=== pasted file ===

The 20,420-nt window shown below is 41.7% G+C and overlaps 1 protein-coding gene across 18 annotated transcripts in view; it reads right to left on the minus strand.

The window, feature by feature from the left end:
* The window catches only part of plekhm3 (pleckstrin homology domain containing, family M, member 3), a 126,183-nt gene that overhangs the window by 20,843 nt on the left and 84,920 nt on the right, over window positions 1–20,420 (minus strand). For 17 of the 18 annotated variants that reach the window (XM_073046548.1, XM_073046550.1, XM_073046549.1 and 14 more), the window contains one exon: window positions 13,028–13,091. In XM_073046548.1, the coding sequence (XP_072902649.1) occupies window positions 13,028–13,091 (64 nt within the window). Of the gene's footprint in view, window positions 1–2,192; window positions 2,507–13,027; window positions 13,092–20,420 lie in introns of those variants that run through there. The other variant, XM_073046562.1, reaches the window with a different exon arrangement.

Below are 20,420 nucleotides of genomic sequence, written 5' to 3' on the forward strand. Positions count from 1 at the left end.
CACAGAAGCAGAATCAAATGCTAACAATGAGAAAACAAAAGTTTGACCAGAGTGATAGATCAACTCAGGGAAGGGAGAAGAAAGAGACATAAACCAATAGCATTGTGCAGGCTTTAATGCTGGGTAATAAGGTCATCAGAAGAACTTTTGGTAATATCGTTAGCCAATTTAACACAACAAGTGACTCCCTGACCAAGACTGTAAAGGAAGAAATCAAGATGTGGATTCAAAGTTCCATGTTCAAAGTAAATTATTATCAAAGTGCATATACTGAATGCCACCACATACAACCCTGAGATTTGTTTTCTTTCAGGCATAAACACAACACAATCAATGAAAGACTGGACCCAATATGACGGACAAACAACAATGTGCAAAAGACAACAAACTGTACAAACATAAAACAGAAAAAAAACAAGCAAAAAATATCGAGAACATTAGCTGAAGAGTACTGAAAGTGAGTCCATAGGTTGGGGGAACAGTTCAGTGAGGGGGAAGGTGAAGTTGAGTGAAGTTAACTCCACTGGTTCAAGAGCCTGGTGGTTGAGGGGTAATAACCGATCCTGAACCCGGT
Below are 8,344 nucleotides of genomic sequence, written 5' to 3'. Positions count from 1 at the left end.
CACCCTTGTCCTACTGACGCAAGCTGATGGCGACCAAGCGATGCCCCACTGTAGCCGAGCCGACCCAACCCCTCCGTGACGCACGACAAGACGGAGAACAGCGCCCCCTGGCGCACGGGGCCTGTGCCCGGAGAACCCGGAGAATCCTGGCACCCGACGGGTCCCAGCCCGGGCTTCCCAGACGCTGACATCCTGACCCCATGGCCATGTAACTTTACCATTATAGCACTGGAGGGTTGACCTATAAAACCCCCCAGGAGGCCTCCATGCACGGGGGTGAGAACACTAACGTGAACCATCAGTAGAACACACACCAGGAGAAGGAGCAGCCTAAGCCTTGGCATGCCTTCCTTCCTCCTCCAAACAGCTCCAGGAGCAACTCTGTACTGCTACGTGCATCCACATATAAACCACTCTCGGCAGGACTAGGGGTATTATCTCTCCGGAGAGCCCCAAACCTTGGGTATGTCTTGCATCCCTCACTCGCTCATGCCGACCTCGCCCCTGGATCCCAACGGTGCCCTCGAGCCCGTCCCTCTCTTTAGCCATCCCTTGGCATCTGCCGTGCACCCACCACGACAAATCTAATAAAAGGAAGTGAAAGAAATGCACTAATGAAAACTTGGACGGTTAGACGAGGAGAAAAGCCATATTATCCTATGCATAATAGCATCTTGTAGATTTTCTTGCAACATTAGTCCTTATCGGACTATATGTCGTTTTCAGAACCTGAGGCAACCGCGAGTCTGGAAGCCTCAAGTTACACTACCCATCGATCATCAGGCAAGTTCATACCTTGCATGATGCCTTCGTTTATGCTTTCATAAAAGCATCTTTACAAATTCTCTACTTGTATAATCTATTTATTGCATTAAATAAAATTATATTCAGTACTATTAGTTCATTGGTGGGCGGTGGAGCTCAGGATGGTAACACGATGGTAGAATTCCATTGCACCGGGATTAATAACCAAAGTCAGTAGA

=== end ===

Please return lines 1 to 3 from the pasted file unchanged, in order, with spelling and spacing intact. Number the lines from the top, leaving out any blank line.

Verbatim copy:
The 20,420-nt window shown below is 41.7% G+C and overlaps 1 protein-coding gene across 18 annotated transcripts in view; it reads right to left on the minus strand.

The window, feature by feature from the left end:
* The window catches only part of plekhm3 (pleckstrin homology domain containing, family M, member 3), a 126,183-nt gene that overhangs the window by 20,843 nt on the left and 84,920 nt on the right, over window positions 1–20,420 (minus strand). For 17 of the 18 annotated variants that reach the window (XM_073046548.1, XM_073046550.1, XM_073046549.1 and 14 more), the window contains one exon: window positions 13,028–13,091. In XM_073046548.1, the coding sequence (XP_072902649.1) occupies window positions 13,028–13,091 (64 nt within the window). Of the gene's footprint in view, window positions 1–2,192; window positions 2,507–13,027; window positions 13,092–20,420 lie in introns of those variants that run through there. The other variant, XM_073046562.1, reaches the window with a different exon arrangement.